Let's now dive back into the topic of changes in working capital. These changes refer to the current assets and current liabilities of a business. Working capital represents the day-to-day items needed to operate the business, such as inventory, trade payable (arising from buying inventory), trade receivable (amounts owed to the company by customers), and short-term loans.

Increases and decreases in working capital affect cash flow because they reflect the timing difference between when a business pays or receives cash and when it records revenues or expenses. An increase in current assets (such as trade receivables, inventory, deferred expenses, etc.) decreases cash, while a decrease in current assets increases cash. On the other hand, an increase or decrease in current liabilities (such as accounts payable, deferred revenue) increases or decreases cash, respectively.

The formula for calculating operating cash flow using the indirect method is:OCF = Net Income + /- Non-Cash Items - Changes in Working Capital

Now, let's calculate the Operating Cash Flow using Wal-Mart's 2022 Consolidated Cash Flow statement from the Annual Report.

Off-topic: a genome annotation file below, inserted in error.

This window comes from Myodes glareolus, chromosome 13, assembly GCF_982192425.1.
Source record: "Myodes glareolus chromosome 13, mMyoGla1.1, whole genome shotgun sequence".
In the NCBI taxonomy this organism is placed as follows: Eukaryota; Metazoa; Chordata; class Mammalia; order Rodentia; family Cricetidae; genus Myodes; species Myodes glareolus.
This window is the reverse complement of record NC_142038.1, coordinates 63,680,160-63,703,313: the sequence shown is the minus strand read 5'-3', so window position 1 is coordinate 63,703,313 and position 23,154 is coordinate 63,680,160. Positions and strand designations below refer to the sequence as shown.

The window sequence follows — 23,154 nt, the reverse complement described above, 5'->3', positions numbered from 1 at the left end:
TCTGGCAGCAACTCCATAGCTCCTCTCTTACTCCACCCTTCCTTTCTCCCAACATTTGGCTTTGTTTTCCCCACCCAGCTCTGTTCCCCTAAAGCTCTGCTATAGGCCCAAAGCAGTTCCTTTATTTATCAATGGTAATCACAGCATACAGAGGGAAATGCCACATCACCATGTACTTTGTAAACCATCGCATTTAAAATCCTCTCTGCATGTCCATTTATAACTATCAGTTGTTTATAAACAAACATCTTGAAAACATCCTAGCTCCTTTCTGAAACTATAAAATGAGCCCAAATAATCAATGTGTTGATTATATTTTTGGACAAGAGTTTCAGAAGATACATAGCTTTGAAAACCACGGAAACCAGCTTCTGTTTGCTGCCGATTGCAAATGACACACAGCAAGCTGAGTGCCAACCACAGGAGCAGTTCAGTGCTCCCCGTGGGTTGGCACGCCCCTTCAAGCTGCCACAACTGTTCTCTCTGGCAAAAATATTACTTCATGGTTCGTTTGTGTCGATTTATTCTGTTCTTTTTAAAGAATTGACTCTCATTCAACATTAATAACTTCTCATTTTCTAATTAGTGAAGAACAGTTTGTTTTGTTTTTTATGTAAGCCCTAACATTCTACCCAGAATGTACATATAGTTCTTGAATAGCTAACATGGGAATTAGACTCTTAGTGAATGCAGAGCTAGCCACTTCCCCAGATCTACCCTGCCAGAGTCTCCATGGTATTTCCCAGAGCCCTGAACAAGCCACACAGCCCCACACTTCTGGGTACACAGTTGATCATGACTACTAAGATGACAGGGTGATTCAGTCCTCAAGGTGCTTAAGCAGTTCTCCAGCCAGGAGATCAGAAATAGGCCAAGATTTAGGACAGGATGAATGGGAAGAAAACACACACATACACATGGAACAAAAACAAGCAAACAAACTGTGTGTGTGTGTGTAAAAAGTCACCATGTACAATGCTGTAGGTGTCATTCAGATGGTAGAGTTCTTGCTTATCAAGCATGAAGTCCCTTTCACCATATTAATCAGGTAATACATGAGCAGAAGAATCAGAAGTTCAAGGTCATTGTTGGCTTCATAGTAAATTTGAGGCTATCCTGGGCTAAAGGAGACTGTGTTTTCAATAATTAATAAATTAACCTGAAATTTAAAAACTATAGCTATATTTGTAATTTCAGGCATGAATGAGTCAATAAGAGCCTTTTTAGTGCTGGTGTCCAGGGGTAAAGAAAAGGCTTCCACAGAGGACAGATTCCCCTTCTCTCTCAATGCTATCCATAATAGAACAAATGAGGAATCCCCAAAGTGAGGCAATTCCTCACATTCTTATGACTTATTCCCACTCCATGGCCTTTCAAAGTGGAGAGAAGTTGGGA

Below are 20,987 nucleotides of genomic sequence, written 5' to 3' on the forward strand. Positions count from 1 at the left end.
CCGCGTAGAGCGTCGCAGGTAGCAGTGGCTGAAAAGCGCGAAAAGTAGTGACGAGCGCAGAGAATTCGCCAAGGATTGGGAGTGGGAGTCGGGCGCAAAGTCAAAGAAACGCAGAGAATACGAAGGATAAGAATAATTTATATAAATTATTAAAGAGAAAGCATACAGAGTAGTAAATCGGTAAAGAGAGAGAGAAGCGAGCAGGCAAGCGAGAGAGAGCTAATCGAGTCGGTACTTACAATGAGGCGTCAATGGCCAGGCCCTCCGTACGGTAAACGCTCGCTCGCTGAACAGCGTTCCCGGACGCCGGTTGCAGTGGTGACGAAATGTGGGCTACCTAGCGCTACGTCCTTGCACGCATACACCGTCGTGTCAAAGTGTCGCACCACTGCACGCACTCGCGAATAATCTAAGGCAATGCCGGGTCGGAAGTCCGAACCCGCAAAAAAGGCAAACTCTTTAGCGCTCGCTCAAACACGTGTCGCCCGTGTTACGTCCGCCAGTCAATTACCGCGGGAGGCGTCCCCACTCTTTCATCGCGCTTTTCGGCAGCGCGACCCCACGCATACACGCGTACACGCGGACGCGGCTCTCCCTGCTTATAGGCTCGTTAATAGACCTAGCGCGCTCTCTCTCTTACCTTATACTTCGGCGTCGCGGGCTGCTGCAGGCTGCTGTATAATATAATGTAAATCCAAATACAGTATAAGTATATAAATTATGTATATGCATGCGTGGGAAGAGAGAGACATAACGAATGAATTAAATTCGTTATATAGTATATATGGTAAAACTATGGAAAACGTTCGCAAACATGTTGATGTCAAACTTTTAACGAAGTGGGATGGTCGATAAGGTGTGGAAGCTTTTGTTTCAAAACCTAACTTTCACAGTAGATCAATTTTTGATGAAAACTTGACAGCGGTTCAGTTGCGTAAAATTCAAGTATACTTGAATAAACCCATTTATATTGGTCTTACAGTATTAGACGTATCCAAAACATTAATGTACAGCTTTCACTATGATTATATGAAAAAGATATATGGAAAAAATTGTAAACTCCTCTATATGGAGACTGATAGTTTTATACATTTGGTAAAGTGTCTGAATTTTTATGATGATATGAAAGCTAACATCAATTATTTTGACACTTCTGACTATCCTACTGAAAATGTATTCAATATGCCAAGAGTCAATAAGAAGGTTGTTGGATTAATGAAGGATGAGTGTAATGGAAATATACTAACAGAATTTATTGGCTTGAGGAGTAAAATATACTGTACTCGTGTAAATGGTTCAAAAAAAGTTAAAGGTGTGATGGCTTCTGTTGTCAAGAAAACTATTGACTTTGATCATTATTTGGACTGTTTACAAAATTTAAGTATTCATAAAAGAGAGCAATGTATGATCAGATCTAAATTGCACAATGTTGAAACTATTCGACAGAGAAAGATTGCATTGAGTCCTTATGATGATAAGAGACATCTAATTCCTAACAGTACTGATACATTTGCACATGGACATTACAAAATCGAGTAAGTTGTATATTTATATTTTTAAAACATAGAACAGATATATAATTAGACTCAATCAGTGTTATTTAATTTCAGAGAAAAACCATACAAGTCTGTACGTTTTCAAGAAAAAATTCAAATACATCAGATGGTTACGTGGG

(All figures are stated in million dollars.)

In this example:

- Consolidated net income in 2022, 2021, and 2020 is $13,940, $13,706, and $15,201, respectively.

- Now we adjust for non-cash and non-operating items:

1. Depreciation and Amortization are non-cash items:

In 2022: $10,658 million

In 2021: $11,152 million

In 2020: $10,987 million

2. Unrealized gain/loss is a non-cash item, and realized gain/loss from any investment is not considered an operating activity of Wal-Mart:

In 2022: Loss of $2,440 million

In 2021: Gain of $8,589 million

In 2020: Gain of $1,886 million

3. Gain/Loss on disposal of business operations:

In 2022: Loss of $433 million

In 2021: Loss of $8,401 million

In 2020: Loss of $15 million